@carrie I really had a blast writing and researching for this, and the facts gave me much amazement! Thanks for dropping by! Oh, and cool, you know some Filipino words!
Carrie Lee Night from Northeast United States on October 03, 2013:
Very interesting hub! :) I do not like roaches...however I've always known they were created for a eco-purpose and very vital to the food chain. Thank you for giving us some cool facts! (some females mate once and be pregnant for the rest of their lives) that fact blew me away and appreciate being human even more. Have a great day Salamat.
WindexSavesLives on July 18, 2013:
I just spent an hour running away from a cockroach and decided to use Windex to kill it. It worked! Hope this helps...
Mel Carriere from San Diego California on July 05, 2013:
You are disgusting, Mr. Roach, but I find a strange attraction to things that are written about you. I really would like to snuff all of them out, but I realize that everything in nature has its ecological role, or significance as you say. Thank you for gathering these facts.
Rham Dhel from India on April 25, 2013:
All animals, including insects like cockroaches are beautiful creatures that also have rights to crawl YOUR world, too! Killing them is a selfish act from a being who is supposed to be far intelligent than them!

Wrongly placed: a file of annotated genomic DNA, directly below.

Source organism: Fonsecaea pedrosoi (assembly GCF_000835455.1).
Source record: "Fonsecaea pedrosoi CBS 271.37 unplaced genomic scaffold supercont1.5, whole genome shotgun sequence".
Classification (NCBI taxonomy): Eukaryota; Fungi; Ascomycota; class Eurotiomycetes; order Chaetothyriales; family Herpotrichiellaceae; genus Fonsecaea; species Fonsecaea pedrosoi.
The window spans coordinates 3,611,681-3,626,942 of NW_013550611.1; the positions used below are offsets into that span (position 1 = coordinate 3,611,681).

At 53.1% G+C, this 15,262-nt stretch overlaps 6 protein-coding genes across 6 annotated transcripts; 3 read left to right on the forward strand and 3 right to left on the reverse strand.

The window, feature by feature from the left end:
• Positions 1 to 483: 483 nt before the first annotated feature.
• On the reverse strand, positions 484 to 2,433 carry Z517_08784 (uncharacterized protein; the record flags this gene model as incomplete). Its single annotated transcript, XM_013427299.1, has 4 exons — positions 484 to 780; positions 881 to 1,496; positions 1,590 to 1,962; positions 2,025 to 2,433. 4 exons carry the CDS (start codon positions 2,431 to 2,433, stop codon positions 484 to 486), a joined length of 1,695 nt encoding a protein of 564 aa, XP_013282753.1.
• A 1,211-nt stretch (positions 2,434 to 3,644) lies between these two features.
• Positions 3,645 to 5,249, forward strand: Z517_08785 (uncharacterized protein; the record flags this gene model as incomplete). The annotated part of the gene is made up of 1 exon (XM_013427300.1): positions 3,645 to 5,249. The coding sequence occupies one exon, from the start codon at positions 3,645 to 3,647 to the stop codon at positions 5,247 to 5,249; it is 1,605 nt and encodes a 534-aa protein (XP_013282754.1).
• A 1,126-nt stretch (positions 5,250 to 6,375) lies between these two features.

James on March 25, 2013:
Horrible filthy insects! Yuck
Renz Kristofer Cheng (author) from Manila on January 10, 2013:
Now that's pretty interesting, wltw ! And I guess I could update this hub with that kind of information! :)
wltw from Northern Maine on January 10, 2013:
I heard the cockroach is actually the first cousin to the lobster on the zoological scale. It's easy to see who the black sheep of the family is.
tattuwurn on November 12, 2012:
They can survive amazingly, even from nuclear radiation... but still fall dead from a mere spray of insecticide. hehehehe
Renz Kristofer Cheng (author) from Manila on October 19, 2012:
It really does make cockroaches more fascinating. Thanks for dropping by KDuBarry03! :)
KDuBarry03 on October 19, 2012:
Wow, I knew cockroaches were great survivors but I would have never known about their possible medical usages. Huh, very interesting!
Renz Kristofer Cheng (author) from Manila on September 06, 2012:
That's another interesting trivia. I'll try to confirm that one, and perhaps update it.
I guess, being dirty is a matter of perspectives. For roaches, the see themselves clean, while we view them otherwise. Truly is it fascinating! Thanks for dropping by idigwebsites!
idigwebsites from United States on September 06, 2012: